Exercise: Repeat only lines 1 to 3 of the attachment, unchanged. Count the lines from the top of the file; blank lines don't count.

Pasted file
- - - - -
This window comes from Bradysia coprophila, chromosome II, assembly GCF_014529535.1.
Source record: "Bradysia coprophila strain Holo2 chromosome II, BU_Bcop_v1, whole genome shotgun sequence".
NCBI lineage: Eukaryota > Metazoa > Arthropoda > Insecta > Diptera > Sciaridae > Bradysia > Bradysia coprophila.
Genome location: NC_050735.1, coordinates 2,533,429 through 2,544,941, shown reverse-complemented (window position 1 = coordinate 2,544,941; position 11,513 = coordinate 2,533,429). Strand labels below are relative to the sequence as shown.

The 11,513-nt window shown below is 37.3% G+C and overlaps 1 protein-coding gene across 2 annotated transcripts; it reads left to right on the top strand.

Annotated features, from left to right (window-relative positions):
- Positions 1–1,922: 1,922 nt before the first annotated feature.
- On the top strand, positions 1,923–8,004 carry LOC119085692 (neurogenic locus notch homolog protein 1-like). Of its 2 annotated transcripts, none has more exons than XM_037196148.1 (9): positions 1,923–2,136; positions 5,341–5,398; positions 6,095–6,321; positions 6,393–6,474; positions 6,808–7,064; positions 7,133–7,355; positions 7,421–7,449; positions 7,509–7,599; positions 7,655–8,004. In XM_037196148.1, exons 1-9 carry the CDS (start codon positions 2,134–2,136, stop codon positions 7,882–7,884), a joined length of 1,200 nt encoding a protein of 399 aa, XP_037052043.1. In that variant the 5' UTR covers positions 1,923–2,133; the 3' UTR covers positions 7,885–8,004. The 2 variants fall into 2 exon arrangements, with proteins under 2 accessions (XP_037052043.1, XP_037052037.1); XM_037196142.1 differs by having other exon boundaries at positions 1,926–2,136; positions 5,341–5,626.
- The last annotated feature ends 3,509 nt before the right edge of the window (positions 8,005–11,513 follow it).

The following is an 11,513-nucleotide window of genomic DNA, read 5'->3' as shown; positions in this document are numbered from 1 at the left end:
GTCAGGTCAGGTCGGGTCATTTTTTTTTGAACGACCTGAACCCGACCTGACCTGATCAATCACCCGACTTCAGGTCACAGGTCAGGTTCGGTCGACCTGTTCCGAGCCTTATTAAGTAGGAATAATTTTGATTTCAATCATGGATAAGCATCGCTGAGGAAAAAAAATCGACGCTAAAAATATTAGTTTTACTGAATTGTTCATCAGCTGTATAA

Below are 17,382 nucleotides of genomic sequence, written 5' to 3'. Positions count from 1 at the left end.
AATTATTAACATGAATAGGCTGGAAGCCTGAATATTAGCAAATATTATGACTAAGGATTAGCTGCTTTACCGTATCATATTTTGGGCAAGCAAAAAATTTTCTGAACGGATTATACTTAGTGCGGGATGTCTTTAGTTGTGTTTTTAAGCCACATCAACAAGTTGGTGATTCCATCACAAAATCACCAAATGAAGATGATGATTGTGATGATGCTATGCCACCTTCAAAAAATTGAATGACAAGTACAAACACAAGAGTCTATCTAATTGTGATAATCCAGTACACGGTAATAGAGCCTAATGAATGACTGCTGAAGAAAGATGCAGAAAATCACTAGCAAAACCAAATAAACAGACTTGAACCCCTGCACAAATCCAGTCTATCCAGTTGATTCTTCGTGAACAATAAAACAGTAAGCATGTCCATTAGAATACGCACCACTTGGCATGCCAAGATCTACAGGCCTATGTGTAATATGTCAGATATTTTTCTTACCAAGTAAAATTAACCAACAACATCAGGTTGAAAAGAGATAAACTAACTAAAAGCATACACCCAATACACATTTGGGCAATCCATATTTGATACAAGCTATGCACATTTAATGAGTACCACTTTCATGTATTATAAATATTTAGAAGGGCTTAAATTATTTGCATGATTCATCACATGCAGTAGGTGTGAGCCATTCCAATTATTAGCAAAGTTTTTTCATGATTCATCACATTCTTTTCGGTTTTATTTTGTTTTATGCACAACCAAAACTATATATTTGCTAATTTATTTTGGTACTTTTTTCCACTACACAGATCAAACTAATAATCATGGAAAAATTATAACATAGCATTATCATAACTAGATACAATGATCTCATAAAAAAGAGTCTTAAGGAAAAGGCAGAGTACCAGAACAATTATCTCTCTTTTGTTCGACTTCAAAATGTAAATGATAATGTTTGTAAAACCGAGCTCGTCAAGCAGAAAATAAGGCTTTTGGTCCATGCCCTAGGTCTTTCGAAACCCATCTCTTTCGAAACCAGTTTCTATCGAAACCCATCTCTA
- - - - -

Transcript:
This window comes from Bradysia coprophila, chromosome II, assembly GCF_014529535.1.
Source record: "Bradysia coprophila strain Holo2 chromosome II, BU_Bcop_v1, whole genome shotgun sequence".
NCBI lineage: Eukaryota > Metazoa > Arthropoda > Insecta > Diptera > Sciaridae > Bradysia > Bradysia coprophila.